Mammary mucins are increased in amounts in breast cancer patient sera, and most anti-breast cancer antibodies react with such mucins. One such mucin is found in human milk fat globule membrane and consists predominantly of O-linked sugars and a protein core. Partial complementary DNA clones for the protein core have recently been obtained. The nucleotide sequence is of interest as it contains a 60-base pair repeat, giving rise to a repeated 20-amino acid sequence (PDTRPAPGSTAP-PAHGVTSA). Peptides with various lengths were synthesized using this sequence and the adjacent 4 amino acids (PDTR). Three anti-human milk fat globule membrane antibodies produced in our laboratory (BC1, BC2, and BC3) were tested to determine their reactivity with these synthetic peptides. Using three different assays (direct enzyme-linked immunosorbent assay test on peptides, direct enzyme-linked immunosorbent assay test on bovine serum albumin-conjugated peptides, and an inhibition test with the peptides in liquid, rather than solid phase), it was shown that APDTR was the minimum amino acid sequence required to form a reactive epitope with all 3 antibodies, although individual differences in the reactivities of the antibodies were noted. The addition of alanine (A) converted a nonreactive PDTR peptide to a reactive one, and the deletion of arginine (R) did the reverse; thus APDTR is the smallest peptide which reacts with these anti-human milk fat globule membrane antibodies.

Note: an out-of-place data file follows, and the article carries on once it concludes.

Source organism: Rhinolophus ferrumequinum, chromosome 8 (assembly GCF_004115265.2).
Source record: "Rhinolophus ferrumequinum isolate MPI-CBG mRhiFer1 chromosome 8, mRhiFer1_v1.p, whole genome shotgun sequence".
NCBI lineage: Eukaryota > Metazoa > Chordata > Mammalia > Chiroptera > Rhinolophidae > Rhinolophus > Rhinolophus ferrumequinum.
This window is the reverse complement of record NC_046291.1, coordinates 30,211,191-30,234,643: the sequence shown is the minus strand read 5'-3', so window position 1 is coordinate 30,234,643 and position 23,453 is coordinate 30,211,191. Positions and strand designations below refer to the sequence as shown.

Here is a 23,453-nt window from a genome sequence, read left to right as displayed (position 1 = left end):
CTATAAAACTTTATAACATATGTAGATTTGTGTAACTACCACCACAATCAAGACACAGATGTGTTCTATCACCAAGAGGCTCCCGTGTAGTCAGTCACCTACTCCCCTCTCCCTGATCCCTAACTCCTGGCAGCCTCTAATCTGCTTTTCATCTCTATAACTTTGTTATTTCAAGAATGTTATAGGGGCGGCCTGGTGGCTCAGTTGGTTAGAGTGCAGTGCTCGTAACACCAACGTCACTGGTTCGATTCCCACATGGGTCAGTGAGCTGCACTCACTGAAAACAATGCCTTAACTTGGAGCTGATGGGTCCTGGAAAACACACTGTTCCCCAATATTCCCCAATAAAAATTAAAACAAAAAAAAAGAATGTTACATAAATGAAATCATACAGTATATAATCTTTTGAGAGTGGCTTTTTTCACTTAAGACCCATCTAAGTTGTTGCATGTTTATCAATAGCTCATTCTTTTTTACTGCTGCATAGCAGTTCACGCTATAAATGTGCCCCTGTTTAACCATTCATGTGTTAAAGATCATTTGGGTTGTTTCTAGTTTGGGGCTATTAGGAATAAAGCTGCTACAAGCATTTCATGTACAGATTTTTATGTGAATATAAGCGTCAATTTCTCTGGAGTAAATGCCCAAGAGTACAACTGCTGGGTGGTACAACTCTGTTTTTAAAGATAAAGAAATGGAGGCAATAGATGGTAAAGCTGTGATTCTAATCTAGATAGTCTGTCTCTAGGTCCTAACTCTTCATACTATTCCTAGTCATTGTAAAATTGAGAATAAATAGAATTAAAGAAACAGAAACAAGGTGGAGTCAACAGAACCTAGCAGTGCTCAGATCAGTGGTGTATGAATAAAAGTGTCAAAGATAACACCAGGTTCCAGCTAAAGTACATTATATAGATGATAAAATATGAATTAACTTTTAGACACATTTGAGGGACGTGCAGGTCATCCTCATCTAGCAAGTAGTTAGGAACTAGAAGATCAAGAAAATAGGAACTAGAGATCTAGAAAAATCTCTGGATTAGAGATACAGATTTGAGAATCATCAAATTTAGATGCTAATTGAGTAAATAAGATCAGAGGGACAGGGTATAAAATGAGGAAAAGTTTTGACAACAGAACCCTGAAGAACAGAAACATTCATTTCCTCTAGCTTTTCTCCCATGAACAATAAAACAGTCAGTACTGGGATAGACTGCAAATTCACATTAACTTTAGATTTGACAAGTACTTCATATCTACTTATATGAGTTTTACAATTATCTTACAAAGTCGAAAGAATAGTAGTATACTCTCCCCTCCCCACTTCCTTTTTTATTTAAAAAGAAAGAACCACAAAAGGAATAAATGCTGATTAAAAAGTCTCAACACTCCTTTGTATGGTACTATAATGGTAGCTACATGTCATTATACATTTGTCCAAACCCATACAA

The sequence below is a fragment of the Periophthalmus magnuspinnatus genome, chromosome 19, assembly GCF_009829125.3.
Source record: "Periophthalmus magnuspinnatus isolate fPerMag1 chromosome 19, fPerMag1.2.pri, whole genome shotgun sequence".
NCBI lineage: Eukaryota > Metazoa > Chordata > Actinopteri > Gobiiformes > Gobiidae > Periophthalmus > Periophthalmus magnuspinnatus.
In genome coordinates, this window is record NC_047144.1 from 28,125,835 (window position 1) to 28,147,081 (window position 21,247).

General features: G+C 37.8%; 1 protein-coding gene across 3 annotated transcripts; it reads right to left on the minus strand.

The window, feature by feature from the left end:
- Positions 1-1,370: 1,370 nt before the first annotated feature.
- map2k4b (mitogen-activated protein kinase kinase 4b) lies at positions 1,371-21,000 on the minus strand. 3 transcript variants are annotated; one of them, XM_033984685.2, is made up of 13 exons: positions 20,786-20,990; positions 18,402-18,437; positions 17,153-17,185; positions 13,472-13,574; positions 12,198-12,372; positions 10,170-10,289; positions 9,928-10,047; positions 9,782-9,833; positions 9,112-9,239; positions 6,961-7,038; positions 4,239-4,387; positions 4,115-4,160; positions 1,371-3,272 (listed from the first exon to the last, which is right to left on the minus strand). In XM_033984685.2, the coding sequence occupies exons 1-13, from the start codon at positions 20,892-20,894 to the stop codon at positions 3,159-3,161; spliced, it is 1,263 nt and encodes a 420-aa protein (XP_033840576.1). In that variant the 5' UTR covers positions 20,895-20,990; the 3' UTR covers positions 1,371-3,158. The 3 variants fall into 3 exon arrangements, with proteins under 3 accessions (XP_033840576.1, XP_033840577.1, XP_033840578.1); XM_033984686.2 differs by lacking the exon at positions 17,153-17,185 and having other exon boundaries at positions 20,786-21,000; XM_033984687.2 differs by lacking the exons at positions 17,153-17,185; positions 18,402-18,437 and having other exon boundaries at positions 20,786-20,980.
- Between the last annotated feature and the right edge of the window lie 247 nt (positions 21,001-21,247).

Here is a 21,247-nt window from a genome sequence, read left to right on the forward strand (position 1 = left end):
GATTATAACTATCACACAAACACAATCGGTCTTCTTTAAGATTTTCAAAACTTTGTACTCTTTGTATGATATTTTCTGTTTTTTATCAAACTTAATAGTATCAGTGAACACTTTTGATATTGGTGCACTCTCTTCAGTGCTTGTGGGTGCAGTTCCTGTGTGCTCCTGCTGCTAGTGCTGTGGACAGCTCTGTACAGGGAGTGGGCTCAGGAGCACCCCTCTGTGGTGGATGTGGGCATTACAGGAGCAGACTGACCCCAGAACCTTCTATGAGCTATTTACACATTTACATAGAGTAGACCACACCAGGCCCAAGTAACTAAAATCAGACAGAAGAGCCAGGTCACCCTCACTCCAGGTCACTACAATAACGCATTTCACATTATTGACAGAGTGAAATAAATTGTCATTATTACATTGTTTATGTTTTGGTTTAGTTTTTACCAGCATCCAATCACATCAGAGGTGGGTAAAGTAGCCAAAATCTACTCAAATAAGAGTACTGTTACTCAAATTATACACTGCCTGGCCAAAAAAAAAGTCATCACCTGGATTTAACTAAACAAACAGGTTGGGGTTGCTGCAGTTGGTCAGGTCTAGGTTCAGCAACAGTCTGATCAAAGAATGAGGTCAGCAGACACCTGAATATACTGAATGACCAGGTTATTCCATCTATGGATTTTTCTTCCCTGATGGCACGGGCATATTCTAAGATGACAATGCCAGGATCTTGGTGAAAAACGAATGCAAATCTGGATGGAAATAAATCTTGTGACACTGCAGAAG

1

This investigation was supported by a grant from the Commonwealth of Australia.

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